* In June, 1635, the Plymouth company surrendered their charter to the Crown, and recommended that the whole country embraced hy it should be divided into a number of provinces, each to be under the government of some Lord, and the whole to be under a Governor General, to be appointed by the crown But the plan was not adopted. Shortly after the dissolutiou of the company, the King appointed the Archbishop of Canterbury, and some of the great officers of the crown, a board of Commissioners to regulate the affairs of the colonies ; it does not appear that the board ever proceeded to execute their trust, and the different parts of the country that had not been patented by the Plymouth company, were after that period granted hy letters patent of the King or his Governors.
f William Alexander was born in Scotland in 1520, was knighted by James the 6th, of Scotland, and 1st of England 1614, obtained letters patent for Nova Scotia in 1621 was made secretary of the Kingdom of Scotland in 1626, Peer of Scotland in 1630, and was created Earl of Stirling in 1633. He obtained a grant for Long Island in 1635 and died in 1640. He was succeeded by his grand-son, who died a few months afte him, who was succeeded by his uncle Henry, who relinquished the grant of Long-Islan to the crown or to the Duke of York, before the patent to hiin in 1661, in which it wa inserted The grant of Long-Island to Lord Stirling, and the relinquishment of it the crown or to the Duke of York by his heirs, is recognized in the patent of Gov. Nicoll to Constant Sylvester and Nathaniel Sylvester, for Shelter-Island, 31st May, 1666.
In 1609, Henry Hudson, an Englishman in the service of the Dutch, visited and explored the harbor of New York, and the river which has since been called by his name.*
In 1611, the merchants of Amsterdam sent out some ships with goods, and opened a trade with the natives.
In 1613 the Dutch were visited by the English from Virginia, and submitted to pay an acknowledgment to the crown of England.
In 1614, They received a reinforcement from Europe, erected a fort and refused to submit to the English. The English in America, did not think proper, or were not in a condition to renew their efforts to reduce or restrain the Dutch.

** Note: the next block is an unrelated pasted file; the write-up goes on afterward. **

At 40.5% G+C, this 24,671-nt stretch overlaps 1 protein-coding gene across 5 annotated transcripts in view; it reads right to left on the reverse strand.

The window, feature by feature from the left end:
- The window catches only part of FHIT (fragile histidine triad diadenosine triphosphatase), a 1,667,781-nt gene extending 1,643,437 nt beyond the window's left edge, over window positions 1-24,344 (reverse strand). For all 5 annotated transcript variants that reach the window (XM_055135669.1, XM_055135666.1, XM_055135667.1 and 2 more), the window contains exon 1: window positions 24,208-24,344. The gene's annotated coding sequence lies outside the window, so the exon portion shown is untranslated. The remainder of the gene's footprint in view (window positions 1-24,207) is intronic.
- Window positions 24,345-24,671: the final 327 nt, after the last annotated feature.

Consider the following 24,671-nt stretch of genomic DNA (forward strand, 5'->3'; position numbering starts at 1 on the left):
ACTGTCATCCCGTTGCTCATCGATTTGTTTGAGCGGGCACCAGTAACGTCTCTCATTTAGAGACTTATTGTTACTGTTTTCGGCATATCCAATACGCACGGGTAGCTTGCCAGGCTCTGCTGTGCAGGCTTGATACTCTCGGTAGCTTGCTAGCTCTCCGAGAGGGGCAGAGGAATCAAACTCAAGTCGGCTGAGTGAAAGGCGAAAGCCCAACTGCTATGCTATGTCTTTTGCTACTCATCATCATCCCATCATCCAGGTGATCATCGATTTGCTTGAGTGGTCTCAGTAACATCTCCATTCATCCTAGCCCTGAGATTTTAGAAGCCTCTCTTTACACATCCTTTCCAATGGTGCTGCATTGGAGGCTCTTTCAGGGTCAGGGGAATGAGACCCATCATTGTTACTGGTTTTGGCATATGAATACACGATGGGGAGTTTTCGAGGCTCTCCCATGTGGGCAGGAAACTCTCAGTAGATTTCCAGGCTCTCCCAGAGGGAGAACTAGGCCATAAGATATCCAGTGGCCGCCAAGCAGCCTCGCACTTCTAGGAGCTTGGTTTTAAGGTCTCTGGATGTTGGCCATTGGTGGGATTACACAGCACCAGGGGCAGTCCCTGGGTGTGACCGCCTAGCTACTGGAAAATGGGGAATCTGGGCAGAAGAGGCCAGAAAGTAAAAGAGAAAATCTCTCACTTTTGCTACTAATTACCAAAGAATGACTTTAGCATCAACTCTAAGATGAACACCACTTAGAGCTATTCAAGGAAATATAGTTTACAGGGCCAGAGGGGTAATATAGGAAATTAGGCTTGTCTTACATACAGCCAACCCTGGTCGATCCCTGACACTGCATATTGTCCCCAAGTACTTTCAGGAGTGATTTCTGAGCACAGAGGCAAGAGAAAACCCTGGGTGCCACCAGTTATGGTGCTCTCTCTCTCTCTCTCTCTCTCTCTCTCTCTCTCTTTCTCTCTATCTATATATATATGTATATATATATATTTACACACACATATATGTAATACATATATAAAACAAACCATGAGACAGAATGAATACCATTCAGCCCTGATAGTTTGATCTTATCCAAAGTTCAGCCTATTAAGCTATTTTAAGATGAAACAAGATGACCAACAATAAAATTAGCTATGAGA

In 1615, they sàiled up th: North River and erected a fort on a small island, a short distance below Albany, and in a short time afterwards erected Fort Orange at Albany, on the spot as is supposed, where the mansion house of Simeon De Witt, the Surveyor General of the state of N. York now stands.
In 1621, the States General granted the Dutch West India Company an exclusive right to trade to America for twentyfour years, with various other privileges.
The Dutch seem at their first arrival, and for many years afterwards, to have had no other views in visiting the country than to engross the trade with the natives.
It does not appear that they had then adopted any plan for the settlement and improvement of the country. No serious attempt at colonization appears to have been made till the latter part of Van Twiller's administration, who arrived in 1629, and was succeeded by Kieft in 1638.
The first purchase of the Indians on Long-Island that has been discovered, was in 1635, and the earliest deed for land to individuals, is a patent from Guvernor Van Twiller to Andries Hedden and Wolphert Garritsen, for a tract of land in Amersfort or Flatlands, bearing date of 6th June 1636.
In 1643. Governor Kieft states that the Dutch settlements at that time, only extended 10 miles east and west, and seven miles north and south.